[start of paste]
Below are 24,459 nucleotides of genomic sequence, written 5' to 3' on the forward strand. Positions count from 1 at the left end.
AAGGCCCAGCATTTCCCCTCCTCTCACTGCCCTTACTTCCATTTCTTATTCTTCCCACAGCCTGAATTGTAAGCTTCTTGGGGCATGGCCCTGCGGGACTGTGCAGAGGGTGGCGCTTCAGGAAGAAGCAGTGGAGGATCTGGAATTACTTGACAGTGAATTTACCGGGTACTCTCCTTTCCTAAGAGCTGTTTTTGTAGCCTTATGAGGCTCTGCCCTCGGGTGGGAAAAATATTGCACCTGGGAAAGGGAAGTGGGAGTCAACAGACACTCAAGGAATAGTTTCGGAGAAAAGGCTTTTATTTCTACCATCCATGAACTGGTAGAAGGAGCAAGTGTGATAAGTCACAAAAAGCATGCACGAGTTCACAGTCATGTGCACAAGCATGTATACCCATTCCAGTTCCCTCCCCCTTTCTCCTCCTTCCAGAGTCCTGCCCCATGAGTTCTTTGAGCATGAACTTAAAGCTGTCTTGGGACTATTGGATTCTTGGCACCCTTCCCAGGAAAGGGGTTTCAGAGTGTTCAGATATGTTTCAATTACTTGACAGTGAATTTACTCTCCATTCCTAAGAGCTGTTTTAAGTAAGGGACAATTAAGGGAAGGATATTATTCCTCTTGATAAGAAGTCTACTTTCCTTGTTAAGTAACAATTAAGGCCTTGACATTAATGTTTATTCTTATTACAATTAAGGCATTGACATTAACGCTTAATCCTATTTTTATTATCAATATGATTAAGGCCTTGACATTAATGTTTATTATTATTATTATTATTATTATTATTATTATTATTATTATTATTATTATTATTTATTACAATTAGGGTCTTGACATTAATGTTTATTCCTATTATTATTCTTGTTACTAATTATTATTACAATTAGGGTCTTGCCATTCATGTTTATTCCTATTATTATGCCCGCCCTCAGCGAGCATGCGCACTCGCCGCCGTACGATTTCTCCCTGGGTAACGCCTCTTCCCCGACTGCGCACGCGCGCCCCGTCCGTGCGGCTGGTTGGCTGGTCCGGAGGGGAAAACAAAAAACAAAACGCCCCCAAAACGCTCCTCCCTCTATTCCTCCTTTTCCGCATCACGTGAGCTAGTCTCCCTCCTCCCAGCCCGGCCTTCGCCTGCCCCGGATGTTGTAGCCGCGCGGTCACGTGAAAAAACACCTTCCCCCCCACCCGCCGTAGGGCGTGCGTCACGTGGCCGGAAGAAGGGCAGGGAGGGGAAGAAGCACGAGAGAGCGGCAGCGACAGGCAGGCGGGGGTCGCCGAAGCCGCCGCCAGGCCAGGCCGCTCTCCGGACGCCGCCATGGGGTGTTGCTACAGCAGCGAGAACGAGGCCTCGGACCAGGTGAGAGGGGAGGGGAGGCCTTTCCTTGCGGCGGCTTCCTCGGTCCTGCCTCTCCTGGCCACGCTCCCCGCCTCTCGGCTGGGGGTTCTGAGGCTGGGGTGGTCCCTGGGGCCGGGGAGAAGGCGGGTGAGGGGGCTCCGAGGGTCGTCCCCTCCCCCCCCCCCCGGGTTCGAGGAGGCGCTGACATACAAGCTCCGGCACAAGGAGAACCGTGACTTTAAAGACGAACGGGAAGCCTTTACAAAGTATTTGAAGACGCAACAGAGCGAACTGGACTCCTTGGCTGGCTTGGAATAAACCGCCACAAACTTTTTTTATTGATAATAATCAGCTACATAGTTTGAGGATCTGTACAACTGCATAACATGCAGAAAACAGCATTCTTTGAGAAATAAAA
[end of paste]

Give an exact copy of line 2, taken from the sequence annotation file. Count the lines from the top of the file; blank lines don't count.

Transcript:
AAGGCCCAGCATTTCCCCTCCTCTCACTGCCCTTACTTCCATTTCTTATTCTTCCCACAGCCTGAATTGTAAGCTTCTTGGGGCATGGCCCTGCGGGACTGTGCAGAGGGTGGCGCTTCAGGAAGAAGCAGTGGAGGATCTGGAATTACTTGACAGTGAATTTACCGGGTACTCTCCTTTCCTAAGAGCTGTTTTTGTAGCCTTATGAGGCTCTGCCCTCGGGTGGGAAAAATATTGCACCTGGGAAAGGGAAGTGGGAGTCAACAGACACTCAAGGAATAGTTTCGGAGAAAAGGCTTTTATTTCTACCATCCATGAACTGGTAGAAGGAGCAAGTGTGATAAGTCACAAAAAGCATGCACGAGTTCACAGTCATGTGCACAAGCATGTATACCCATTCCAGTTCCCTCCCCCTTTCTCCTCCTTCCAGAGTCCTGCCCCATGAGTTCTTTGAGCATGAACTTAAAGCTGTCTTGGGACTATTGGATTCTTGGCACCCTTCCCAGGAAAGGGGTTTCAGAGTGTTCAGATATGTTTCAATTACTTGACAGTGAATTTACTCTCCATTCCTAAGAGCTGTTTTAAGTAAGGGACAATTAAGGGAAGGATATTATTCCTCTTGATAAGAAGTCTACTTTCCTTGTTAAGTAACAATTAAGGCCTTGACATTAATGTTTATTCTTATTACAATTAAGGCATTGACATTAACGCTTAATCCTATTTTTATTATCAATATGATTAAGGCCTTGACATTAATGTTTATTATTATTATTATTATTATTATTATTATTATTATTATTATTATTATTATTATTTATTACAATTAGGGTCTTGACATTAATGTTTATTCCTATTATTATTCTTGTTACTAATTATTATTACAATTAGGGTCTTGCCATTCATGTTTATTCCTATTATTATGCCCGCCCTCAGCGAGCATGCGCACTCGCCGCCGTACGATTTCTCCCTGGGTAACGCCTCTTCCCCGACTGCGCACGCGCGCCCCGTCCGTGCGGCTGGTTGGCTGGTCCGGAGGGGAAAACAAAAAACAAAACGCCCCCAAAACGCTCCTCCCTCTATTCCTCCTTTTCCGCATCACGTGAGCTAGTCTCCCTCCTCCCAGCCCGGCCTTCGCCTGCCCCGGATGTTGTAGCCGCGCGGTCACGTGAAAAAACACCTTCCCCCCCACCCGCCGTAGGGCGTGCGTCACGTGGCCGGAAGAAGGGCAGGGAGGGGAAGAAGCACGAGAGAGCGGCAGCGACAGGCAGGCGGGGGTCGCCGAAGCCGCCGCCAGGCCAGGCCGCTCTCCGGACGCCGCCATGGGGTGTTGCTACAGCAGCGAGAACGAGGCCTCGGACCAGGTGAGAGGGGAGGGGAGGCCTTTCCTTGCGGCGGCTTCCTCGGTCCTGCCTCTCCTGGCCACGCTCCCCGCCTCTCGGCTGGGGGTTCTGAGGCTGGGGTGGTCCCTGGGGCCGGGGAGAAGGCGGGTGAGGGGGCTCCGAGGGTCGTCCCCTCCCCCCCCCCCCGGGTTCGAGGAGGCGCTGACATACAAGCTCCGGCACAAGGAGAACCGTGACTTTAAAGACGAACGGGAAGCCTTTACAAAGTATTTGAAGACGCAACAGAGCGAACTGGACTCCTTGGCTGGCTTGGAATAAACCGCCACAAACTTTTTTTATTGATAATAATCAGCTACATAGTTTGAGGATCTGTACAACTGCATAACATGCAGAAAACAGCATTCTTTGAGAAATAAAA